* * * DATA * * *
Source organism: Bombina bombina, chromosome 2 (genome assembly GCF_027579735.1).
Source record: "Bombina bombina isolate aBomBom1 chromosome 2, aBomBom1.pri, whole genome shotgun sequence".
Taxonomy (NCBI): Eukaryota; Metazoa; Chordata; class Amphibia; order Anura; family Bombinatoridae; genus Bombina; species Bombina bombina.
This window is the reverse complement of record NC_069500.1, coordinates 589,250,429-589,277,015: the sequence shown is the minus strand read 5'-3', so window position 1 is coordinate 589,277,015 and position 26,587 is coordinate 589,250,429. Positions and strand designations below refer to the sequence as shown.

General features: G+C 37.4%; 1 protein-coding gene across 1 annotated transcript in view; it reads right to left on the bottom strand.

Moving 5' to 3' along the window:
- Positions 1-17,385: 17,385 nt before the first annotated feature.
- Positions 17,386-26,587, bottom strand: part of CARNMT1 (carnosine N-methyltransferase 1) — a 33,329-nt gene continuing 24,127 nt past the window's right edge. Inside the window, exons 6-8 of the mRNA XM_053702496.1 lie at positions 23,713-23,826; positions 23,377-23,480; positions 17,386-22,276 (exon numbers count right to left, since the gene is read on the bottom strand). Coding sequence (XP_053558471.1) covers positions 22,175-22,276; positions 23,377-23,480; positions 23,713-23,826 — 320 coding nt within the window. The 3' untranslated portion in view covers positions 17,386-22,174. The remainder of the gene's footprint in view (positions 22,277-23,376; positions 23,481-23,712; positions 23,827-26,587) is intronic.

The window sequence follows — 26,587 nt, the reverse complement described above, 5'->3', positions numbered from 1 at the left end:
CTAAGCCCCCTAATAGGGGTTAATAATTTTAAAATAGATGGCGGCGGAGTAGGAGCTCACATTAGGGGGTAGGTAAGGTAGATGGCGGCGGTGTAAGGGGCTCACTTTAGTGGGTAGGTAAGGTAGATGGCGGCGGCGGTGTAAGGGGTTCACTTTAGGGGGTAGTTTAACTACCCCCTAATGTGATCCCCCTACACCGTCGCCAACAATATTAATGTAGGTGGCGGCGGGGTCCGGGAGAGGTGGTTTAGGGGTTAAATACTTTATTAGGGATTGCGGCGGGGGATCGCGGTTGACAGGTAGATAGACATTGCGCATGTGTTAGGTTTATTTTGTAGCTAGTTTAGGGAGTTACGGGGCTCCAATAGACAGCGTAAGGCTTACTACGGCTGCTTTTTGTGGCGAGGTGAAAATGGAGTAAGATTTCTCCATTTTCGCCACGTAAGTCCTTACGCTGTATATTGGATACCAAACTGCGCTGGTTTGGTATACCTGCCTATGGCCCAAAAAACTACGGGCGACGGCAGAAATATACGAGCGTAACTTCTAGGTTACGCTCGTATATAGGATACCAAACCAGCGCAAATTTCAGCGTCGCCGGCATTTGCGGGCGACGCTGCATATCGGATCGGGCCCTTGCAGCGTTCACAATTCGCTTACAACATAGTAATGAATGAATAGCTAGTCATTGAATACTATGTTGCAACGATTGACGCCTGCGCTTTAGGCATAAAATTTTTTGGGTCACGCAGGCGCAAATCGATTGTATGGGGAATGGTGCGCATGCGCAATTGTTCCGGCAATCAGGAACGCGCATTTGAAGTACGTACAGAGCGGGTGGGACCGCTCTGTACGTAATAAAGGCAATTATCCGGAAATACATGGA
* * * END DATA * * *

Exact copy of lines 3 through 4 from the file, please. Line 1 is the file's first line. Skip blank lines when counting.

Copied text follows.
Taxonomy (NCBI): Eukaryota; Metazoa; Chordata; class Amphibia; order Anura; family Bombinatoridae; genus Bombina; species Bombina bombina.
This window is the reverse complement of record NC_069500.1, coordinates 589,250,429-589,277,015: the sequence shown is the minus strand read 5'-3', so window position 1 is coordinate 589,277,015 and position 26,587 is coordinate 589,250,429. Positions and strand designations below refer to the sequence as shown.